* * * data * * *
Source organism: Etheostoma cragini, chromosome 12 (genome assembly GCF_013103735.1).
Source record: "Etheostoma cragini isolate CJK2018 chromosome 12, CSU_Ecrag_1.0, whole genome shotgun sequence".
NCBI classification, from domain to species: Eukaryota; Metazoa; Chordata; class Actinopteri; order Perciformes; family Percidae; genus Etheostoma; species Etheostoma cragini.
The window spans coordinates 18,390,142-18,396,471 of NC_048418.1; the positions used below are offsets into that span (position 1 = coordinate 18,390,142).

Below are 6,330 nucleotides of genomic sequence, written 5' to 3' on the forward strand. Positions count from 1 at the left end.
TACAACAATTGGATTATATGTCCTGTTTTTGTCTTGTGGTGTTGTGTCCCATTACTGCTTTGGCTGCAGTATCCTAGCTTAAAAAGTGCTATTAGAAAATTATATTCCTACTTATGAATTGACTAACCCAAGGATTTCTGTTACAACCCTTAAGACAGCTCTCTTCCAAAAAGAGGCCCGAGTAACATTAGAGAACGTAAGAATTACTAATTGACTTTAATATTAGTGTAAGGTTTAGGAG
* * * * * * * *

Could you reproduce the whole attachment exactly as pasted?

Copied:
Source organism: Etheostoma cragini, chromosome 12 (genome assembly GCF_013103735.1).
Source record: "Etheostoma cragini isolate CJK2018 chromosome 12, CSU_Ecrag_1.0, whole genome shotgun sequence".
NCBI classification, from domain to species: Eukaryota; Metazoa; Chordata; class Actinopteri; order Perciformes; family Percidae; genus Etheostoma; species Etheostoma cragini.
The window spans coordinates 18,390,142-18,396,471 of NC_048418.1; the positions used below are offsets into that span (position 1 = coordinate 18,390,142).

Below are 6,330 nucleotides of genomic sequence, written 5' to 3' on the forward strand. Positions count from 1 at the left end.
TACAACAATTGGATTATATGTCCTGTTTTTGTCTTGTGGTGTTGTGTCCCATTACTGCTTTGGCTGCAGTATCCTAGCTTAAAAAGTGCTATTAGAAAATTATATTCCTACTTATGAATTGACTAACCCAAGGATTTCTGTTACAACCCTTAAGACAGCTCTCTTCCAAAAAGAGGCCCGAGTAACATTAGAGAACGTAAGAATTACTAATTGACTTTAATATTAGTGTAAGGTTTAGGAG